Once you’ve mastered a simple bread recipe and familiarised yourself with some of the universal techniques and skills, your journey of exploration into the world of breads can really begin.
Bread can be baked using different types of flour and with a huge range of ingredients that can completely change its flavour, texture or colour. It can be made using yeast or without, be sweet or savoury. There are so many different types of bread from all over the world for you to try your hand at. Once you’ve fallen in love with baking bread, there’s really no going back.
Making bread without yeast
There are plenty of breads you can make without using yeast, such as soda breads, naan breads or tortilla wraps. Not using yeast in a recipe usually makes for a quicker bake, as you don’t have the same long proving times. That’s why yeast-free breads are often known as quick breads.
Yeast-free bread recipes will often include another raising agent, such as baking powder or baking soda, or use eggs or butter to help give the bread some lift.
Using enriched doughs
Unlike your standard dough which typically contains just four ingredients (water, flour, yeast and salt), enriched doughs contain at least one extra ingredient, usually eggs, milk, sugar or butter. These are there to add either fat, colour or flavour to the bread. Baking with enriched doughs creates a wide variety of sweet and savoury breads, such as brioche, cornbread and challah.
When it comes to using enriched doughs, there are a few things to consider to ensure you get the perfect bake:
Many enriching ingredients weaken the dough’s gluten structure, so enriched doughs often need more kneading time. Using a stand mixer with a dough hook for this stage will really speed things up, and give your arms a welcome break!
Expect a longer proving stage as enriched doughs usually have a slower fermentation time.
Enriched doughs tend to be wetter, and therefore a bit messier to work with. Chilling your bowl will help keep the dough solid and easier to handle and shape.
Discover a world of different breads in your own kitchen. Here's a selection of our favourites to get you started:
Baguette: A long, thin French bread that’s light and airy with a crisp, golden crunch
Breadstick: Made using strong white flour to create a pizza like dough, breadsticks are crisp and dry all the way through and can be flavoured with various seeds, herb or seasonings
Brioche: Enriched with butter and eggs, brioche is a soft, rich bread that can be sweet or savoury
Challah: Baked using an enriched yeast dough, this buttery braided loaf is traditionally eaten during Jewish celebrations
Ciabatta: A chewy Italian white bread with a crisp crust and soft and airy crumb
Cornbread: Made without yeast, this firm yellow bread is an all-American favourite that makes a great accompaniment to chilli or soup
Focaccia: An oil-rich Italian sharing bread baked in flat sheet pans and sometimes topped with herbs or vegetables
Multigrain: Packed with seeds and grains for a nutty tasting and full-flavoured textured loaf
Pitta: A puffy pocket flatbread, delicious served with hummus or other dips
Sourdough: With a distinctive tangy flavour and airy texture, this slow fermented bread is made using a live sourdough starter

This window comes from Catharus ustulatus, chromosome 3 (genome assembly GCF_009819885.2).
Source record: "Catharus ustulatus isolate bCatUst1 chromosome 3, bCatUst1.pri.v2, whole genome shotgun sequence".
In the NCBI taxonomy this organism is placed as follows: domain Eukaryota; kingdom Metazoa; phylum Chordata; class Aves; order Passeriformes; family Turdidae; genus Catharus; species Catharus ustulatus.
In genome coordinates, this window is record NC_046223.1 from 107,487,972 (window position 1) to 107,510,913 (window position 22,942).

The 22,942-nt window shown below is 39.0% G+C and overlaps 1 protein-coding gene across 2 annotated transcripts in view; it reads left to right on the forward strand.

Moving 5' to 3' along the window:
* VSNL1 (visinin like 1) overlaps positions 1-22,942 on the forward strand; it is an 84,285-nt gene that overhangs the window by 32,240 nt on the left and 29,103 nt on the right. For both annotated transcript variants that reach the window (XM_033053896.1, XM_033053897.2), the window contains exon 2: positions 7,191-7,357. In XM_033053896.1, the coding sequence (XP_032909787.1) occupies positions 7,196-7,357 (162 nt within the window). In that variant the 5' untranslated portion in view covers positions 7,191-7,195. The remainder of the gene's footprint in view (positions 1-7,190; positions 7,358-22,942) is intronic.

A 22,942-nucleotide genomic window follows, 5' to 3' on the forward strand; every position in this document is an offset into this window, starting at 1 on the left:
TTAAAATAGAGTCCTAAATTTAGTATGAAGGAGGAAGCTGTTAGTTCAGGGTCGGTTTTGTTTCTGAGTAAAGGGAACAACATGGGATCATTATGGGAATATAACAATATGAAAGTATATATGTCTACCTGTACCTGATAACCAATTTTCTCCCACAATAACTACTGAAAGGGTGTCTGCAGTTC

Rye: A dark, dense bread with an earthy, nutty flavour, traditional in many Eastern European countries
Soda: Soft and dense in the middle and crusty on the outside, this quick bread is made without using yeast
Wholemeal: Also known at wholewheat bread, this is baked using wholemeal flour which retains all the best bits of the wheat grain, and so has a higher fibre content than white bread
How to tell when bread is done
Bakers tend to rely on three simple checks to decide whether their loaves are done:
Look: The colour of your loaf should give you a good indication of how close to being done it is. Obviously it varies depending on the recipe, but for most loaves you are looking for an even golden brown coloured crust that's firm to the touch and dry. If it is still very pale it needs a few more minutes.
Listen: Give the base of your loaf a good tap with your fingertips. If it sounds hollow, it's ready to come out of the oven. If the sound is still muffled pop it back in for a few more minutes and check again. The more you bake the easier it will be for you to recognise the sound you’re listening out for.
Temperature: You can also use a quick read thermometer to check your bread’s internal temperature. Most breads are finished baking at about 190-200℃.
What happens if my bread isn’t rising
After pouring all that time and love into making homemade bread, it can be very disheartening when your dough doesn’t rise to the challenge. There’s a bit of science behind the art of baking bread, and if one element isn’t quite right it can lead to less than perfect results. But don’t panic if your bread hasn’t risen properly this time-here’s what could have gone wrong (and remember, practice makes perfect!):
Check the date on your yeast to see if it’s expired. Yeast is an active organism with an infinite shelf life. After its expiry date it won't be able to do the job so effectively- or at all. That’s why if you're using dried or fresh active yeast you should always prove it before you start making your dough.
The water you use to prove the yeast may be too cold. Yeast needs moisture and warmth to get to work and so the water needs to be warm- basically about the same as blood temperature. An easy way to check is simply to put your finger in it-if you don’t notice a change in temperature it should be about right.